Page 35

In a way, it is sort of the whole truth, but Emilia is still waiting, her head tilted to one side. I remember now that she was a reporter for years.

“He wanted me to be someone I couldn’t be. I could never live up to his perfect vision because I’d had . . . a life before him,” I finish quickly, because I don’t know what else I can say.

Emilia studies me for a moment.

“Well, isn’t that just the most absurdly male quality,” she says finally. “So you weren’t saving yourself for Dylan. They always want to be the first to discover anything. They want to be Christopher Columbus or Neil Armstrong. They want to stick a flag in it and own it.”

I look at her, surprised by her tone, and I can tell that she wants a back-and-forth, but the pressure of it all, of having this conversation with the only other woman who may have been able to stop it all if she’d known, is paralyzing.

“I have trust issues,” I say lamely, wiping my palms on my jeans.

“Don’t we all,” Emilia says lightly, but before either of us can dwell on it, she’s speaking again. “And what’s happening with work? Are you looking for your next project?”

I shrug, avoiding meeting her gaze. Emilia seems frustrated with my ineptitude, and I have to work harder to pretend I don’t care than I do with most people. I know that she’s trying to understand exactly what happened to me, but it’s the one thing I can’t tell her. I need to take control of the conversation, but I can never seem to find the right thing to say around her.

“Grace, I know it seems like I’m being nosy, but I just can’t help but feel like we’re similar in so many ways, and that I could help you. I’ve been where you are now, and sometimes when I look at you, I see your vulnerability so clearly that it rattles my insides, do you know what I mean?”

“I guess so,” I say as Emilia’s pale eyes stare into mine.

“You know, I never said I’m sorry,” she says, blinking for a moment, as if to dismiss an unpleasant memory. “I told your parents that I would look after you, but I didn’t. Everything after the twins were born is a little . . . hazy. If I’m being honest, it was a shock that none of it came easily to me, and I just had to focus on getting through each day for a while. But you were too young to be alone, and I shouldn’t have made a promise I couldn’t keep. So I am. Sorry, I mean.”

I shrug, staring down at the tiled floor, not trusting myself to speak.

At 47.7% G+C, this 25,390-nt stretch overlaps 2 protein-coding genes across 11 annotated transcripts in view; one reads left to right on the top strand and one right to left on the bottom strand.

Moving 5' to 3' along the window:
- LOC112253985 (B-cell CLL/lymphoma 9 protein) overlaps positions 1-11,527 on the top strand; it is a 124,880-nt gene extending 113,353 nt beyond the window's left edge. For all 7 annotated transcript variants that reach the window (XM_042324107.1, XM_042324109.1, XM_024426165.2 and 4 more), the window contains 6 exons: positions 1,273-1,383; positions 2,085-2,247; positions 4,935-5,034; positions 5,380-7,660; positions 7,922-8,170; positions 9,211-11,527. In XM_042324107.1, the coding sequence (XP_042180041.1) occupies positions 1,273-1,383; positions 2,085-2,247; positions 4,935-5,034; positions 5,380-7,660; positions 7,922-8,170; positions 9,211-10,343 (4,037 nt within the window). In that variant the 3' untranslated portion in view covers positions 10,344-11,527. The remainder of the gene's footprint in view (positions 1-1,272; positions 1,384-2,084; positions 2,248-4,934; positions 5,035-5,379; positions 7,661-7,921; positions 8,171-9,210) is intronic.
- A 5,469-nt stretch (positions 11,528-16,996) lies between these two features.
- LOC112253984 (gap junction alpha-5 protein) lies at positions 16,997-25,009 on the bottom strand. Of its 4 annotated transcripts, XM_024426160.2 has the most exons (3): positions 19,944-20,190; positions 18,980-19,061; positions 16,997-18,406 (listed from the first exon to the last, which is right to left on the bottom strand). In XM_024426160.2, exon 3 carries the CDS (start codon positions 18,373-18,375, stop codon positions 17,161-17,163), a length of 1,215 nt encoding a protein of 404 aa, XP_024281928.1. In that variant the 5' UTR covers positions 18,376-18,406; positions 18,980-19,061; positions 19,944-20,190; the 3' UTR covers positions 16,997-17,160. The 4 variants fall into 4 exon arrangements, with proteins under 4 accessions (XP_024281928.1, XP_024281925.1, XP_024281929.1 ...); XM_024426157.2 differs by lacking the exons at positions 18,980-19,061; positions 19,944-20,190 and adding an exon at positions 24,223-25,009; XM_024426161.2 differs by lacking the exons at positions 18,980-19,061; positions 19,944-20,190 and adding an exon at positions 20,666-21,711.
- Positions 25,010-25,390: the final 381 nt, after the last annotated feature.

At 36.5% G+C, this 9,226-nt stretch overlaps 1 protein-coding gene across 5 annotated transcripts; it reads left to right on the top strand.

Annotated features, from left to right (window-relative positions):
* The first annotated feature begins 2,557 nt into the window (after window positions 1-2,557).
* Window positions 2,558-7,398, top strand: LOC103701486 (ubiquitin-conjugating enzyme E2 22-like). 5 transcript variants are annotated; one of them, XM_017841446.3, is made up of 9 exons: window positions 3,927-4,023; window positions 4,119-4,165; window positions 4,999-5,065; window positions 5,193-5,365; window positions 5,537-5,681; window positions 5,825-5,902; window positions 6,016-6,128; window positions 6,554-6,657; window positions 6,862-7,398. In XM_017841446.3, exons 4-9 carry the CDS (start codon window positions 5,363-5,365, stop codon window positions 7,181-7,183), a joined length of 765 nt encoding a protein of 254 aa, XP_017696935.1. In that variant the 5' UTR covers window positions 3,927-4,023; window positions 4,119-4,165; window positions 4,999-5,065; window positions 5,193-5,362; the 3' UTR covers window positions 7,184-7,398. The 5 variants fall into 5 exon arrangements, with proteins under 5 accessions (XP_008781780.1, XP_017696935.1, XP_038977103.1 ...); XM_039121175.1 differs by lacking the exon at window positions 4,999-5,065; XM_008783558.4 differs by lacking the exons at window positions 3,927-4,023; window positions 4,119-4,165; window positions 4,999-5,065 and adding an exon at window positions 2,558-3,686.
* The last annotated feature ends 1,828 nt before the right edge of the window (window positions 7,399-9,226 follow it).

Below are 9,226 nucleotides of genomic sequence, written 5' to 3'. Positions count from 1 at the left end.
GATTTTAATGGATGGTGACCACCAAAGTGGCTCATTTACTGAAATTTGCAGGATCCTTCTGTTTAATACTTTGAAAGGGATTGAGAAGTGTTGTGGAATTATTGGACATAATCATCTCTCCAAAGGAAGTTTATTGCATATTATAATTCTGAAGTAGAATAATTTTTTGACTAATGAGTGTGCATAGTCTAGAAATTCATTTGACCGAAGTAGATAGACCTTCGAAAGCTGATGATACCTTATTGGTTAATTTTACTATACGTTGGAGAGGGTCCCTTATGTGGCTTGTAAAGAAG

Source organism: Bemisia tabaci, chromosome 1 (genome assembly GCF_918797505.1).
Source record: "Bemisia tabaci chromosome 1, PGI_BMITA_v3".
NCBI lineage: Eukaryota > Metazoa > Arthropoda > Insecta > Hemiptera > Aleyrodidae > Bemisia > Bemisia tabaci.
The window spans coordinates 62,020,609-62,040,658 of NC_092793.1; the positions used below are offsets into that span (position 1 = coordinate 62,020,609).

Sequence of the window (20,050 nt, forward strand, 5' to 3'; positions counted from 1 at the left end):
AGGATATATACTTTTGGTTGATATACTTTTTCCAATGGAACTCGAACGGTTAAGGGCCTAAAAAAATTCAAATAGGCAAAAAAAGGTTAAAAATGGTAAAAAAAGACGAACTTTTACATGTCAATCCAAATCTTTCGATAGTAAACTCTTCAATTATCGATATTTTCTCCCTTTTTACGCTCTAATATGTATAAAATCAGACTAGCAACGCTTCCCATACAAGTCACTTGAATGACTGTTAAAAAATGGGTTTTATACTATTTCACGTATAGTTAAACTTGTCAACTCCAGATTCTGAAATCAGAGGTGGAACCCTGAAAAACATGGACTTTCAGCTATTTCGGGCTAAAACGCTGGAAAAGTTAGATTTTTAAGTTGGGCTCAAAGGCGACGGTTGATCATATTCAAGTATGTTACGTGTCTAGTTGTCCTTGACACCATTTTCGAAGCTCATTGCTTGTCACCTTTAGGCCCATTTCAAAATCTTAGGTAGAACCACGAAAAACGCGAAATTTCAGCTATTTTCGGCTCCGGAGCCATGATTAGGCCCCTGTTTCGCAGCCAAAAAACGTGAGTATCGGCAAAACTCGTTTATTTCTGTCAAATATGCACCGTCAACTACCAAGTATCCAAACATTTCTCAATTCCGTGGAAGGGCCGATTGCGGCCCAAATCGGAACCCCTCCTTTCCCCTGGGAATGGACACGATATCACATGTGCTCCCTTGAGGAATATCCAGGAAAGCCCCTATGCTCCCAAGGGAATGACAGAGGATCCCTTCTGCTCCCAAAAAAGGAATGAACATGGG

“And now I’m going to offer my help to you in any way that I can, just on the off chance that one day you may feel like accepting it. It may not feel like it right now, but your life is only just beginning, Grace, and all this is my incredibly convoluted way of telling you that I’m not giving up on you, do you understand?”

Emilia’s blinkered faith in me is palpable, a third presence in the room, and I try to ignore the warmth that spreads through me without my permission. I know this sort of promise doesn’t mean anything.

“What do you mean that we’re alike?” I ask slowly.

“Well,” Emilia starts, putting her head to one side. “Do you know that I left my parents behind too? They couldn’t have been less impressed when I told them I was moving to LA. They would have preferred I was crawling the streets, as long as I stayed in New England while I was doing it, I swear to God. Good thing they didn’t know about the trashy books back then.”

“I don’t know if I left my parents behind, exactly,” I say, because it’s always been more complicated than that.

“Maybe you didn’t mean to, but we all do in the end,” Emilia says, raising her eyebrows. “And for me, it was because I cared too much about what they thought. Not caring at all is so much easier.”

“About anything?”

Emilia frowns slightly. “About what you can’t control.”

“What if you can’t control any of it?” I ask, and Emilia studies me then, thinking about her answer.

“You know that at some point you have to make a choice. Life can be cruel and, even worse, random, and if the only way to get through it is to protect yourself, to find the good where you can and just forget about the rest, then is that such a bad thing?”